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tmj, tmd, facial pain, new york tmj & orofacial pain, donald tanenbaum

Uncovering the Cause of a College Student’s Severe TMD – A Case Study

Author: Donald Tanenbaum DDS MPH - Board-Certified Orofacial Pain Specialist at New York TMJ & Orofacial Pain

Date: February 2, 2023

When she arrived at our office, “Amanda” was suffering from severe TMD symptoms. Her symptoms were extreme and characterized by debilitating headaches, jaw pain, inability to open her mouth wide or bring her teeth together properly, and she couldn’t eat anything of substance without additional suffering. This state of misery prompted her mother to come along, fearing that her daughter had some terrible illness. What she discovered is that even a wonderful experience, if it has the right elements, can cause TMD.

When Amanda’s history was revealed, and when I performed the exam, it was clear that her suffering was not a result of some underlying medical disease but due to common factors that pushed her jaw and neck muscles into a state of spasm. Having never experienced this type of problem before, Amanda couldn’t understand how she had gotten to this point of misery.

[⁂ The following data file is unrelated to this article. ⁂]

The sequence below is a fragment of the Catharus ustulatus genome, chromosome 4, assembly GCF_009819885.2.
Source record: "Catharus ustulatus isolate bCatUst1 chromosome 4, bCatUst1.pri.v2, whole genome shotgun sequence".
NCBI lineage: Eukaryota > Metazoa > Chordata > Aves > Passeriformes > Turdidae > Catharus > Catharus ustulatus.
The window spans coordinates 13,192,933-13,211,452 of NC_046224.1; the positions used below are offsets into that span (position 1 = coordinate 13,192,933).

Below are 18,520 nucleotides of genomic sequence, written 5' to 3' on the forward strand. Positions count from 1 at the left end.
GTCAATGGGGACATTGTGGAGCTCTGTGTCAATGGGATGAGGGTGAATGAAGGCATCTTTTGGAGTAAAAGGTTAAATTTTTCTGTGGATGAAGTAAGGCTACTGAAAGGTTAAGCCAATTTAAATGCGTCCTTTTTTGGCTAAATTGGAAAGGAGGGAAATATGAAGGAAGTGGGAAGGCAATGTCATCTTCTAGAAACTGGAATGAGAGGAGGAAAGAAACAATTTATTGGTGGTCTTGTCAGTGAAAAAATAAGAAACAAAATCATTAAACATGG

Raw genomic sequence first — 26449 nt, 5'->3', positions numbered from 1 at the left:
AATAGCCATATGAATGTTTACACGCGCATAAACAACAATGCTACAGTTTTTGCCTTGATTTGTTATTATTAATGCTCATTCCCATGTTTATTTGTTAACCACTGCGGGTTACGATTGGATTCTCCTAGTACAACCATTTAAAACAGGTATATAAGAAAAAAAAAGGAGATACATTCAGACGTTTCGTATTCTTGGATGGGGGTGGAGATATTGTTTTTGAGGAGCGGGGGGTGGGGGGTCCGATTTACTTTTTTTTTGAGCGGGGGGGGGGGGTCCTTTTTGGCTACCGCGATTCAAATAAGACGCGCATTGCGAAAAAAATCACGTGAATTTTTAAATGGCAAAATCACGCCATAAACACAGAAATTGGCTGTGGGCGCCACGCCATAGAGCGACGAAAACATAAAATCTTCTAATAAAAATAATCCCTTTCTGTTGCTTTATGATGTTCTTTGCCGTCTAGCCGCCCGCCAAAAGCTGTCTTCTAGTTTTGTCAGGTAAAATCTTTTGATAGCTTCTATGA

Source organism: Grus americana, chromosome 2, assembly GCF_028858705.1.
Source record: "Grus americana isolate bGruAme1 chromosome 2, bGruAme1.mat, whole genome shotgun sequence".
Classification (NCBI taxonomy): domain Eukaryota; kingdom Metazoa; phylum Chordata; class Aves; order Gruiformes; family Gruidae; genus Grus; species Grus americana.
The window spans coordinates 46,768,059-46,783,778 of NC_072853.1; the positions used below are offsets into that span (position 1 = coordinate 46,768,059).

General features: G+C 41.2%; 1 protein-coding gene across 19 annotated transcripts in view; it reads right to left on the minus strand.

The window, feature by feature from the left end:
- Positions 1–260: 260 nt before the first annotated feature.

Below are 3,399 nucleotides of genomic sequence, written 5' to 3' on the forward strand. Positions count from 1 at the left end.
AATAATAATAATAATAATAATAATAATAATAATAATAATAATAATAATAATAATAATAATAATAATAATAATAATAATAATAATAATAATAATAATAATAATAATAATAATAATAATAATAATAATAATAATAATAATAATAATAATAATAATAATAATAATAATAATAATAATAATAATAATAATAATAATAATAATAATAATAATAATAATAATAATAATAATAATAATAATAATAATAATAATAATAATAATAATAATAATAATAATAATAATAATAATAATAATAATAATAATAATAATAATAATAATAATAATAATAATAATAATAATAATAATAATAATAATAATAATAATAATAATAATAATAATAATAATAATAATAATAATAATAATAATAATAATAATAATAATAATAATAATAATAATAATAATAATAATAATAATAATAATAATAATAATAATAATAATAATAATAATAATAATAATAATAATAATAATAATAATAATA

I went on to explain that muscles can only get to this degree of spasm when they have been pushed beyond their limits to a point of complete exhaustion. We then began to talk about what had gone on during the previous four months of her life. She’d recently returned home from her college semester abroad – four months of weekend excursions and endless arrays of parties, all characterized by the excitement that comes with exploring a new place. Her symptoms began even before she arrived home in the U.S.

At this point, her mother blurted out the acronym “FOMO!” and suddenly, we made the connection was made. Amanda’s fear of missing out had taken its toll. Her longstanding daytime teeth clenching and nail-biting (which had been previously tolerated), along with sleep deprivation and her state of perpetual exhilaration, were all directly related to the spasmodic state of her jaw and neck muscles.

With this awareness and education in place, the healing process began. Sleep restoration, sensible eating, reduced caffeine consumption, cessation of clenching and nail-biting, and a more reasonable social schedule helped to restore Amanda’s muscle health and comfort in a few short weeks.

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